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Robot is 1-Stop Building Demo Shop

Monday, August 12, 2013

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An award-winning, multitasking robot named ERO may be the next hero of the building demolition and materials recycling industries.

ERO "literally erases the building," according to developer Omer Haciomeroglu, a student at Sweden's Umeå Institute of Design, who recently accepted an international award for his technology.

The Concrete Deconstruction Robot can reportedly help demolish a building; sort the rebar and concrete rubble for recycling; and extract, clean and package the material for reuse.

The capability is akin to near-one-stop shopping for demolition, recycling and reuse in order to convert building waste to reusable assets.

Photos: ERO

ERO robot technology is designed to crush, retrieve, separate, clean and package concrete and rebar from demolition. The invention was honored by the Industrial Designers Society of America.

ERO and Haciomeroglu captured the 2013 International Design Excellence Award from the Industrial Designers Society of America in the Student Designs category.

What it Does

According to the equipment literature, ERO uses water jets to crack concrete surfaces in order to disassemble the concrete and suck up the mixed debris. The technology allows the concrete to break apart without damaging the rebar, which can "peel off the concrete smartly," the literature says.

ERO then "cleanly separates" the waste and packages and labels the cleaned material for reuse.

Only clean bags of aggregate are reused, and only rust- and dust-free rebar is cut and reused, the literature says.

Such technology could radically change not only the face of demolition but the future of reusable building materials, its developers say.


Developers say the new technology can replace multiple stages and pieces of equipment during building demolition, clean-up and recycling.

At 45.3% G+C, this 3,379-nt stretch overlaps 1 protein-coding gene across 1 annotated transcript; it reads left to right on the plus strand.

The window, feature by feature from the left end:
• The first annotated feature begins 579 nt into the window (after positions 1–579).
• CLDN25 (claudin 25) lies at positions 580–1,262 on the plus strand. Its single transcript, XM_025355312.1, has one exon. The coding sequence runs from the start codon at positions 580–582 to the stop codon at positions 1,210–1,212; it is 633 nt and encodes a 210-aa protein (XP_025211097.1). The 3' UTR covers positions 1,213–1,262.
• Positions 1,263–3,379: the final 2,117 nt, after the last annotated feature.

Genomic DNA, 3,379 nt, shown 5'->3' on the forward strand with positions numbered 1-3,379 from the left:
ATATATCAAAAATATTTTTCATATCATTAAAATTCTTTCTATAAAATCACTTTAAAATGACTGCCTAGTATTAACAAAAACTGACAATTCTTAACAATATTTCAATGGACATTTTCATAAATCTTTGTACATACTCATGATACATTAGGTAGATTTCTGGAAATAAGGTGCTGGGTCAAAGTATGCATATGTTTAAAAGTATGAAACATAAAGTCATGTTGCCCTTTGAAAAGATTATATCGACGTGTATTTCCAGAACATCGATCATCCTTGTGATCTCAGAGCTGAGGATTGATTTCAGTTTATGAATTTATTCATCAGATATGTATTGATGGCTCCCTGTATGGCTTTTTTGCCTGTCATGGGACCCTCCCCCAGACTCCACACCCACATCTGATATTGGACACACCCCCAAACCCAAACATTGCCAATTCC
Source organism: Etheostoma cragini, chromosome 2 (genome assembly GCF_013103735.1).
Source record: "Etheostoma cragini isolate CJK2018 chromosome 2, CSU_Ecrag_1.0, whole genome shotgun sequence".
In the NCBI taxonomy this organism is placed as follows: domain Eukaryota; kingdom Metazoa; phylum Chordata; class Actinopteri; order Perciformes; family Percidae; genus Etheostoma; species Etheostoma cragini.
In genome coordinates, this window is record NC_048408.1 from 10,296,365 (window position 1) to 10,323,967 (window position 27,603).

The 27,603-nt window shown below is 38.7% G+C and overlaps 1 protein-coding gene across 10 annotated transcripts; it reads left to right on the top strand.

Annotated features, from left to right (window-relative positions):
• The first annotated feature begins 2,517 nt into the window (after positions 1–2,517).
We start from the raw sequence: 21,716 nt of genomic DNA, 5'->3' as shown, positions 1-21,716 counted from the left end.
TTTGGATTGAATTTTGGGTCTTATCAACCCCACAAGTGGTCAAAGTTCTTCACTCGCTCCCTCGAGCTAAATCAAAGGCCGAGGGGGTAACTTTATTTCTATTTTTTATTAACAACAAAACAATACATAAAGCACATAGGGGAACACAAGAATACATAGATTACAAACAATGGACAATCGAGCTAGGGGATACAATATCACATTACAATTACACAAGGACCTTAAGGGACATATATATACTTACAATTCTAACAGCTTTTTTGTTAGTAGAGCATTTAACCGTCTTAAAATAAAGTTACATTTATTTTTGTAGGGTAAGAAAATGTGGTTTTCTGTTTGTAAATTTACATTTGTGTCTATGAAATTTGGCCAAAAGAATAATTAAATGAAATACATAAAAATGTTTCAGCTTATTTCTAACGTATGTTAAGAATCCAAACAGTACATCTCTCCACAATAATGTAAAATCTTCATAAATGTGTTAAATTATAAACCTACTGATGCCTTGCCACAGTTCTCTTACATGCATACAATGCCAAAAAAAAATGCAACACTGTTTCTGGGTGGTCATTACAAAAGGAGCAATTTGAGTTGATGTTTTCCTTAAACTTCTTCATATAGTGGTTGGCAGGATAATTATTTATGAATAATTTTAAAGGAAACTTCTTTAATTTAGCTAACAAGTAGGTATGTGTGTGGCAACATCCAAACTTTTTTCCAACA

As Haciomeroglu writes in his project entry:

"Current concrete-demolition techniques require a lot of power crushing, separation and machinery, not to mention they waste a lot of water in order to prevent dust blooms during operation.

"Transferring waste material to recycle stations outside the city wastes time, the end result of which means that the materials can be reused only in very limited areas."

How it was Developed

Haciomeroglu describes his development process in detail in his literature.

He says the project began with "the usual research phase" that included interviewing field engineers and a recycling company. He took field trips to Moscow, where he took video footage of "highly prestigious construction sites" that he examined in detail later.

He also traveled to Sweden, where he consulted with mechanical engineers and marketing professionals and learned the basic mechanics. Additional field study took him to Vienna, Austria, he says.

Phase 2 involved scale models, sketches, animated simulations, and component layout strategy.


Inventor Omer Haciomeroglu, a student at Sweden's Umeå Institute of Design, conducted field work and research in Sweden, Austria, and Russia.